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Between the cluster of high-rise development in the central portion of the Isle of Dogs, and the western edge — home to Europe’s tallest residential building Landmark Pinnacle — lies a small gap between towering developments.
Plans for a 428 apartment residential development, known currently as Cuba Street, are set to smooth the transition between the ultra-tall central portion and the wider low-rise residential development of the peninsula.
This article will look at the latest plans for Cuba Street, a Ballymore development currently in advanced planning permission talks, with a decision imminent in 2021.
The site is located on the land between Cuba Street, Tobago Street and Manila Street. The site measures approximately 0.35 ha, and is located at the western extremity of the South Quay Masterplan.
Cuba Street, Land at junction of Manilla Street and Tobago Street, Canary Wharf, London E14
Further west than the bulk of new Canary Wharf developments, the Cuba Street plot is located immediately south of the popular Landmark East and West development, in a more established residential area.
Detailed apartment breakdown:
48 affordable rent
27 shared ownership
353 open market
This site has sat dormant, tucked away behind advertising hoarding, for several years. Previously the site of multiple houses: a small print works and warehouse, the site has only been used a temporary base for nearby construction works in recent years.
2015 plans for the site were finally rejected in 2017, as a result of the two-tower high-density design, and its implications on the site. The previous iteration had several issues with poor overall design that lead to its rejection:
The new plans for Cuba Street set out to bring a similar level of housing, but in a way that has less impact on the local environment. The goals were:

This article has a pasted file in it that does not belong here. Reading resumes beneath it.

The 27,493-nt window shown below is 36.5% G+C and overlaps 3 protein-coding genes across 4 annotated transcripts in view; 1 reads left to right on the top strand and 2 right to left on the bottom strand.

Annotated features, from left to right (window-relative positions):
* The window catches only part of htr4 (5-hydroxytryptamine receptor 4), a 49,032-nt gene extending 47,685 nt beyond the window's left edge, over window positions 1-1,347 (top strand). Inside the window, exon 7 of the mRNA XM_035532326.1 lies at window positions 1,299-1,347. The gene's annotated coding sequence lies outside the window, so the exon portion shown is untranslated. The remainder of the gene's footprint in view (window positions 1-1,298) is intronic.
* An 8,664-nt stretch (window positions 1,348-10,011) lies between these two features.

Ballymore hired architect, Morris and Company to provide the masterplan for this site. Morris and Company also worked with Ballymore on the renowned Embassy Gardens development in Wandsworth.
With the snaking DLR tracks, a multitude of dock walls and listed structures across the Isle of Dogs, several local developments designs revolve around difficult site plots. In contrast, some of these tricky nearby Canary Wharf developments — such as Spire London or Quay House — the Cuba Street plot was a straightforward blank canvas for Morris and Company.
Rectangular, 0.35 hectares and with no listed structures or existing buildings to demolish design was largely constrained by the impact on the surrounding buildings and skyline.
There are 5 key design aspects:
The standout feature of this development is definitely its green space. By combining the two towers from the original design into one slightly larger tower, Morris and Company have freed up space for a significant landscaping.
Pocket parks are a current planning buzzword, and whilst landscaping any sized space should be applauded, calling some small squares of greenery parks is an overstatement. In addition, some developments have chosen to lock the greenery away behind fences, providing residents only access and leaving little for the wider community.